Mediation will be made compulsory for all small claims worth up to £10,000, potentially settling 20,000 cases that would otherwise end up in court, the Ministry of Justice proposed today.
Personal injury and housing disrepair claims are not excluded from the plan (the MoJ’s initial announcement said, in error, that they were), which will see parties referred automatically to a free hour-long telephone session with a professional mediator provided by HM Courts and Tribunals Service before their case can progress to a hearing.
The MoJ said the parties would speak separately to the mediator. If a solution was brokered, both parties would agree over the phone for it to be made legally binding through a settlement agreement.
“It is expected that up to 20,000 extra cases every year could be settled away from court under these proposals – sparing people the time and cost of litigation,” the MoJ said.
“This would also free up vital court capacity with up to 7,000 judicial sitting days being available to help reduce waiting times for more complex cases which require a hearing. Overall around 272,000 people should be able to access the free mediation.”
MoJ figures show that, in 2021, 1.6m claims were issued, 276,000 defended, 159,000 allocated to a track and ultimately 54,000 went to trial.
Some 98,000 of allocated cases were small claims and 39,000 small claim trials last year, taking just under a year to go from issue to trial.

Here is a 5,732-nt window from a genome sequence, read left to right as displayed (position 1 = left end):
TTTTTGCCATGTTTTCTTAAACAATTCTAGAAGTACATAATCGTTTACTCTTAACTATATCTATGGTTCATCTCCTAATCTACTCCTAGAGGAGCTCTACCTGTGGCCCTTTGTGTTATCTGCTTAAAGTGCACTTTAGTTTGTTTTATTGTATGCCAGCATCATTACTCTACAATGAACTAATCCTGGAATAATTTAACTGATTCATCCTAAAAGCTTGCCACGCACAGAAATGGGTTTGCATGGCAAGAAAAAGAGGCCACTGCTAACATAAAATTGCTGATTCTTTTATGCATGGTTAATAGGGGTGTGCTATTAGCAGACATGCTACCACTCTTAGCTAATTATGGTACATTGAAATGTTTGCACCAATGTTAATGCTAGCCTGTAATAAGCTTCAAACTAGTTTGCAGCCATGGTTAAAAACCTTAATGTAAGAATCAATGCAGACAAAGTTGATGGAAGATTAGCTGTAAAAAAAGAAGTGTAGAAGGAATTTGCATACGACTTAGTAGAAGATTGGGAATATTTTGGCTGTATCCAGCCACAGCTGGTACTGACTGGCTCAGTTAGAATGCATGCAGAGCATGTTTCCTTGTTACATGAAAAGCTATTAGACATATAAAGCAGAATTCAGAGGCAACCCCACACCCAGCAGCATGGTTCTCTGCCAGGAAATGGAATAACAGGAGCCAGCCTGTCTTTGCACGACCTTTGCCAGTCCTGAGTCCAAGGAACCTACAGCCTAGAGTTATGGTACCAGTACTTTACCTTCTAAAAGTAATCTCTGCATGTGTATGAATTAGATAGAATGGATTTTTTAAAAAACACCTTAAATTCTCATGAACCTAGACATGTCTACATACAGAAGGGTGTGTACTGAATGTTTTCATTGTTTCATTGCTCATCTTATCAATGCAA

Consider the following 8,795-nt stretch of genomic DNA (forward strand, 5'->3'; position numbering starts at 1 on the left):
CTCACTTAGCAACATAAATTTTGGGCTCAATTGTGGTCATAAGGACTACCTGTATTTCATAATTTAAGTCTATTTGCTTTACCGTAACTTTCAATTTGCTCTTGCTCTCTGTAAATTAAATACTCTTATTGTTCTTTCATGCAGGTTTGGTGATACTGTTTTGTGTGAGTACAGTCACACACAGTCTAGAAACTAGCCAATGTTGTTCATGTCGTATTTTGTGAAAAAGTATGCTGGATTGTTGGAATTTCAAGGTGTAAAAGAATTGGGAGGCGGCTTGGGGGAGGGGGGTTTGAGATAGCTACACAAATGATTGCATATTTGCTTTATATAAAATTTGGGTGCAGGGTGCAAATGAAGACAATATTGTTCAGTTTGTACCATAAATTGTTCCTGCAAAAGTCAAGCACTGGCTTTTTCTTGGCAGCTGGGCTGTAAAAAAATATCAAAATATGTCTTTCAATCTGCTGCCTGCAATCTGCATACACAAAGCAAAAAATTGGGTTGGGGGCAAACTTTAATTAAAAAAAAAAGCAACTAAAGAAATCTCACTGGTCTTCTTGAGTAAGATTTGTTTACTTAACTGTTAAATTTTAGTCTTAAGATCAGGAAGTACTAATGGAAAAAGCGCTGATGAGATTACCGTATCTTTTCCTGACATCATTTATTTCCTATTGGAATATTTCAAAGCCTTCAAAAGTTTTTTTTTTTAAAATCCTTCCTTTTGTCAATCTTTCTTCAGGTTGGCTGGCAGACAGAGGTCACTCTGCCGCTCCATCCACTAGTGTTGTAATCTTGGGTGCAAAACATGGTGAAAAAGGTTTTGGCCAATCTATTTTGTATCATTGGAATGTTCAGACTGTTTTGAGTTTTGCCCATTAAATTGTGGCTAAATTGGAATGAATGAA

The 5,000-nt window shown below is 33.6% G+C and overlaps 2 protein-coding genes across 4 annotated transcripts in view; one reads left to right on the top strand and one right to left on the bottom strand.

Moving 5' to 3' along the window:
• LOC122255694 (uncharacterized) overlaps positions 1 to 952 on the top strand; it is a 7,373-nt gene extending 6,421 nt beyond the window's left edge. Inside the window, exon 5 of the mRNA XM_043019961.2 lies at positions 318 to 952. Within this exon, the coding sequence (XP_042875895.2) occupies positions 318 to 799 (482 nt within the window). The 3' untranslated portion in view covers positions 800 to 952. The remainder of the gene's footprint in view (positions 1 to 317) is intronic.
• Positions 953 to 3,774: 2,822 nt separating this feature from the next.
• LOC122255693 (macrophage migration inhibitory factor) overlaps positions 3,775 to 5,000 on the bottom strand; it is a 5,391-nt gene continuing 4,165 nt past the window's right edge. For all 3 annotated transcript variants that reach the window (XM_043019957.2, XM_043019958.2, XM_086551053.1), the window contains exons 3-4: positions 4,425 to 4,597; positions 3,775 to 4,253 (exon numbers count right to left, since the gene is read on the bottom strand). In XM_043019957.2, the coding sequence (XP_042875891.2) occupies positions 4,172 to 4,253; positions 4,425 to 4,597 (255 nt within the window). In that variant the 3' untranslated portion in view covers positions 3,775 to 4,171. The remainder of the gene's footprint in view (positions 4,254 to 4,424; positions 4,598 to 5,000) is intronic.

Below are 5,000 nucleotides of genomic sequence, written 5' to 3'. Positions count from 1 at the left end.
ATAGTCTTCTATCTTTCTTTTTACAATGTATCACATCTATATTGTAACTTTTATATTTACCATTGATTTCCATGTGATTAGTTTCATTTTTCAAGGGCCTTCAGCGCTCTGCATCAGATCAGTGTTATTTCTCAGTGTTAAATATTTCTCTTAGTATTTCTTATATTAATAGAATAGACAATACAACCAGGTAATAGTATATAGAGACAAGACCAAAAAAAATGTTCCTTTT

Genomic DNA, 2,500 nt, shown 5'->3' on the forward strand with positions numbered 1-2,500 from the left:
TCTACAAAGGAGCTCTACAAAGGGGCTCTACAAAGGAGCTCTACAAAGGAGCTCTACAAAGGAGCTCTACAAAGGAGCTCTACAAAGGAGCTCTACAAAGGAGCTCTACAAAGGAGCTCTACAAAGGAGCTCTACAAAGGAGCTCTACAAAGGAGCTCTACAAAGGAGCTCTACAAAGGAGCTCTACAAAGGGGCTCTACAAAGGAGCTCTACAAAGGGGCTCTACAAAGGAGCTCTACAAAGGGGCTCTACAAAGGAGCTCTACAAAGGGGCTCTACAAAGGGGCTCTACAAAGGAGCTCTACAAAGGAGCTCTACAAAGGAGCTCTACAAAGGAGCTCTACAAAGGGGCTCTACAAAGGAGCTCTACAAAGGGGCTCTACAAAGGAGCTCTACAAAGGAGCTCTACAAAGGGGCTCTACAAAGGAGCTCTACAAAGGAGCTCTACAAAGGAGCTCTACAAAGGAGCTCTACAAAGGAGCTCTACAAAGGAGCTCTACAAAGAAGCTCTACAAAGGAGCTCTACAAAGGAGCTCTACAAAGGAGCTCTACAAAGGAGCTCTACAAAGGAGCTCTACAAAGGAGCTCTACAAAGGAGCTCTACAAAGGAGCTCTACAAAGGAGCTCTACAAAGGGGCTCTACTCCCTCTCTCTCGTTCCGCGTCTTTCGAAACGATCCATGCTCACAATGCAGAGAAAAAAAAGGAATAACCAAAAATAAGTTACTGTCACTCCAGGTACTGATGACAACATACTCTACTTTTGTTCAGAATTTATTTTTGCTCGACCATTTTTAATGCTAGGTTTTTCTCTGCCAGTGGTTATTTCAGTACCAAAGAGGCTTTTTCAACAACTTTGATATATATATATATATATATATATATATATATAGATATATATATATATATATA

The MoJ proposal goes significantly further than that of the Civil Justice Council, which in February said alternative dispute resolution (ADR) should be compulsory for claims worth less than £500. For larger cases, the Small Claims Mediation Service should remain available on an opt-out basis, it recommended.
The consultation is the latest stage in government efforts to promote the use of ADR in a bid to reduce the amount of litigation.
Last year, the MoJ issued a call for evidence on dispute resolution. The responses suggested that solicitors’ “vested interests in pursuing lengthy litigation” were holding back take-up, and that more needed to be done to encourage the use of ADR.
Shortly before the call for evidence, a Civil Justice Council report found there was nothing unlawful about compulsory ADR, so long as litigation remained an option at some point.
Martin McTague, national chair of the Federation of Small Businesses, said: “We support a more accessible, fair and affordable dispute resolution system. These proposals are a step in the right direction to help speed up access to justice, and to avoid expensive litigation for small claims.”
The MoJ also cited the experience of three Canadian cities in Ontario, where automatic or mandatory mediation has been in place for over 20 years.
A recent survey of Ontario Bar Association members showed that 90% of respondents favoured expanding it further.
Jennifer Egsgard, an executive member of the association’s ADR section said: “A major early study on Ontario’s mandatory mediation programme showed that it significantly reduced the time taken to dispose of cases, decreased costs to litigants and led to a high proportion of cases being completely settled earlier in the process.
“It also found that both the people and lawyers involved in these cases experienced considerable satisfaction with the process.”
Last month, the Master of the Rolls, Sir Geoffrey Vos, said the question of whether mediation should be mandatory would become moot in the digital justice system currently being built.